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Large, black, sticky-out ears. Bulbous, orange eyes with a small pupil in the middle that gives a wild and intense stare.
The face is balding and there seems to be an off-putting lack of contour from forehead to nose.
The fur looks coarse, largely dark but speckled grey as if decorated by the dusty breath of an ancient, animated skeleton.
The fingers are dark, thin and bony, armed with claws like some crone.
All that's missing is a huge pair of bat wings and this peculiar beast would complete the nightmare. They don't have a huge pair of bat wings, though. They have a long, fuzzy tail instead.
To make matters worse, or maybe I should say "predictably enough", they are nocturnal tree dwellers. Clambering around the rainforest canopy in the dead of night, they spend their days in leafy nests. Being a lemur, a really weird lemur but a lemur nonetheless, they are from Madagascar. They were long thought to be some kind of even weirder rodent, a demon squirrel or something. This is because they have long, ever-growing front teeth that have to be controlled through gnawing. It doesn't get better does it. In fact it gets all the worse when you see the even longer, thinner and probably genuinely evil middle finger.
The truly astonishing thing is that the Aye-aye isn't actually designed to haunt human nightmares. That incredible finger is tapped against tree trunks and branches up to 8 times a second to find grubs. The Aye-aye puts its nose to the bark, squints its eyes like a watch maker and, with its ears swivelled toward that finger, it listens for the sound of a hollow beneath the surface. This holds the promise of some kind of wood boring grub. The Aye-aye can then gnaw into the wood and fish it out with the same horribly thin finger. This provides lots of protein, but Aye-ayes also eat fruit, nuts and nectar.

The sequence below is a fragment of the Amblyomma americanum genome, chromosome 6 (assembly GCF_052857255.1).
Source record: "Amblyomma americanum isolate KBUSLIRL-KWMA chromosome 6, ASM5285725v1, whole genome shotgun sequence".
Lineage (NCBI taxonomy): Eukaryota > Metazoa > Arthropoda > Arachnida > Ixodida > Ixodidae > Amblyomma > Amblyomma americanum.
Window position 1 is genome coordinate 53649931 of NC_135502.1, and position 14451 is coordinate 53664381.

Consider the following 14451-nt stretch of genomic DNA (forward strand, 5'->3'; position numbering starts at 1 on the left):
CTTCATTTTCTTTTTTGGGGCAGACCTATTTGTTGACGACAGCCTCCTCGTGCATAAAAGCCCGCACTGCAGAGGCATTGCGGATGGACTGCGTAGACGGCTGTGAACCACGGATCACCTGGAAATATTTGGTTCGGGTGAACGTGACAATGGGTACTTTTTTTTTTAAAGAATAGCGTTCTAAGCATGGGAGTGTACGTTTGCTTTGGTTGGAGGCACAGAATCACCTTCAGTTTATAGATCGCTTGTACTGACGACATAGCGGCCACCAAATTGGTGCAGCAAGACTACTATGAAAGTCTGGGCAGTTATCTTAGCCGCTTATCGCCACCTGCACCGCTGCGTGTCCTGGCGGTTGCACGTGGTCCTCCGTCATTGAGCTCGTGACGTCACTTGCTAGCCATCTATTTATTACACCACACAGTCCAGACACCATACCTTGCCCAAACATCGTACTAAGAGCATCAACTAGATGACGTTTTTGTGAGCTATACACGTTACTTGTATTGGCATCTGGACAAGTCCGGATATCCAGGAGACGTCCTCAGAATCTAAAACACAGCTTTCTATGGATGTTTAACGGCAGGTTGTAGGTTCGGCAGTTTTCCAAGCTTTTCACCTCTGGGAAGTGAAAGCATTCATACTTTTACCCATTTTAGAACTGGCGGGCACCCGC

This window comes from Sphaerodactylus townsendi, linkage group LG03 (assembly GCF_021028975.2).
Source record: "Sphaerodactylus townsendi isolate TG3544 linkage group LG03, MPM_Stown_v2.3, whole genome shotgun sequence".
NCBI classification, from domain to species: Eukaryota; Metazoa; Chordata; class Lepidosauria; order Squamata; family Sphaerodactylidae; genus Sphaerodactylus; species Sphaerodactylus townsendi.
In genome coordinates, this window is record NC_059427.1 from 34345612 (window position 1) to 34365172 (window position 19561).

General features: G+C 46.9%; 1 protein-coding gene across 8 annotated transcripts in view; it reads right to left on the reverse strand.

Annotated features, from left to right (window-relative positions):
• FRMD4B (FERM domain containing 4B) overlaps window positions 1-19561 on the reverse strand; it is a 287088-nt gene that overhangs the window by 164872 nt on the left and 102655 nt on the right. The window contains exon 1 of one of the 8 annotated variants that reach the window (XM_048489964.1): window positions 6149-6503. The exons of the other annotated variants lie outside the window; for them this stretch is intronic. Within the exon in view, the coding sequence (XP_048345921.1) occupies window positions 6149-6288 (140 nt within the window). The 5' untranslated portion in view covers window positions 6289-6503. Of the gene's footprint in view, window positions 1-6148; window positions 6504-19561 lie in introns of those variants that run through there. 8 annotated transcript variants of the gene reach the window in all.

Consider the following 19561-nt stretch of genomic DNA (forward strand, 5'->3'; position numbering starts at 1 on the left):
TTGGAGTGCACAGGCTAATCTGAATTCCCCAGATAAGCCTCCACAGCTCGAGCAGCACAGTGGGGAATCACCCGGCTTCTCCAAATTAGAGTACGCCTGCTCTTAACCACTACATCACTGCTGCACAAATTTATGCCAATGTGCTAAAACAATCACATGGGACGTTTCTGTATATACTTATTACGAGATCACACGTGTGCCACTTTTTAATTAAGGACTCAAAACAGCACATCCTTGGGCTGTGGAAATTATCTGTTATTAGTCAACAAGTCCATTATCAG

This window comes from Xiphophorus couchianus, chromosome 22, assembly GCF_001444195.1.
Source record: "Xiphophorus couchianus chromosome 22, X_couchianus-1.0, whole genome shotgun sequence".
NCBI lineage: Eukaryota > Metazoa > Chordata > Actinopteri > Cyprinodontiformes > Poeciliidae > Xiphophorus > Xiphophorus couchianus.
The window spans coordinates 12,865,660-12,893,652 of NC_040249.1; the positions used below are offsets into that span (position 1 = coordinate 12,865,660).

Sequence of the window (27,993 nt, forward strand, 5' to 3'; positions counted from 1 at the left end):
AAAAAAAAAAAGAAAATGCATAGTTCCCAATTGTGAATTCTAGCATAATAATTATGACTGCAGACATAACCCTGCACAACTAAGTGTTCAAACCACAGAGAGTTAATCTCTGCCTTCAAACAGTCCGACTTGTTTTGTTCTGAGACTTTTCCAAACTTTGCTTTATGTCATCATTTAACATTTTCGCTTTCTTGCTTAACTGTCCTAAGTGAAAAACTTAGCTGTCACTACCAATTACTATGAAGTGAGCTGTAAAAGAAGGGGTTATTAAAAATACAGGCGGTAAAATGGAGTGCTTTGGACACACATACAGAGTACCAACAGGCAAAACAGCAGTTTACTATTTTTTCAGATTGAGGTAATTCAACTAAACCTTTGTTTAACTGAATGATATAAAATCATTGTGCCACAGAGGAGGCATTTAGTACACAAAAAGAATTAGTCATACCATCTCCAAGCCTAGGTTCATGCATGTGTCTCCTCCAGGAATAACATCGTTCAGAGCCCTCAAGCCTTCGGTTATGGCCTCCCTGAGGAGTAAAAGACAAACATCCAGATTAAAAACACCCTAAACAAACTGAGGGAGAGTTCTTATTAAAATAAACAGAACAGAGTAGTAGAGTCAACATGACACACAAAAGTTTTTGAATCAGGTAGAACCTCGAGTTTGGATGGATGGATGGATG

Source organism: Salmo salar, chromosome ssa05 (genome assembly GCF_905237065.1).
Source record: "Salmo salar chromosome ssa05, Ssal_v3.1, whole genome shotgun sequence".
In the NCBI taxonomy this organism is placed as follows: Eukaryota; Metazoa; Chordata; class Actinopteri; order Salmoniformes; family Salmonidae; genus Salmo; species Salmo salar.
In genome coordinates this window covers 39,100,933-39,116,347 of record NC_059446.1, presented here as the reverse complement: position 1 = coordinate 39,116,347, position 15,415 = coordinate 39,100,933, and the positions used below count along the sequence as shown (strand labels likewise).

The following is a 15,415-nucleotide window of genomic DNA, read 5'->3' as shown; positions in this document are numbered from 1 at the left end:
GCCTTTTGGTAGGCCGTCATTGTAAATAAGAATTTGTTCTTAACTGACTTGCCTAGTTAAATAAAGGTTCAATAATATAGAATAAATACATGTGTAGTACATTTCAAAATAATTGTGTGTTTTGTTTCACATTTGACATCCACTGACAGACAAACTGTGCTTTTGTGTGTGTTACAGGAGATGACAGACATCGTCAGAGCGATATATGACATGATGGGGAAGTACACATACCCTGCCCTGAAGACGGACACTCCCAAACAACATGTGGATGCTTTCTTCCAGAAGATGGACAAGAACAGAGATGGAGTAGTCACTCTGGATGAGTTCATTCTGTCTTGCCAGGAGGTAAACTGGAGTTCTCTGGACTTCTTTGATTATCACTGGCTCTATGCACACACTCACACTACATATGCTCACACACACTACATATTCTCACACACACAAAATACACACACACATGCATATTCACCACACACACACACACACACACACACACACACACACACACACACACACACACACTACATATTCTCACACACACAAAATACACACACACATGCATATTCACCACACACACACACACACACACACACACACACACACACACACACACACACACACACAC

Aye-ayes are territorial, with males having much larger ranges than females. Female territories don't overlap with each other but males overlap with both females and other males. It seems that males can be surprisingly social with each other, though they are much more aggressive and competitive over mates. Females are also dominant over males, so it all seems quite complicated and interesting. Good job that female territories don't overlap or life could get a lot more complicated for the subordinate males.
It's fun to think of evil stuff. It's not so fun to believe it so much that you go out killing. There is an incredible amount of superstition surrounding the Aye-aye in Madagascar. Some say it's an omen of death. Some say if it points at you or looks at you, you die. Some say it creeps into people's houses as they sleep and use their finger to puncture the aorta and thus murder them. Some kill Aye-ayes on sight, a problem that gets worse due to habitat encroachment and Aye-ayes stealing fruit from plantations and villages.
The thing is, Aye-ayes are only about 40 centimetres (16 inches) long not including a tail that is even longer. Partial remains have been found of what looks like another kind of Aye-aye in Madagascar. One that died out less than 1,000 years ago. One that seems to have been about 1 metre long, excluding tail. Perhaps this is the one that had bat wings?
SAVE THE AYE-AYE!
After all, it could've been worse...
Image via Wikipedia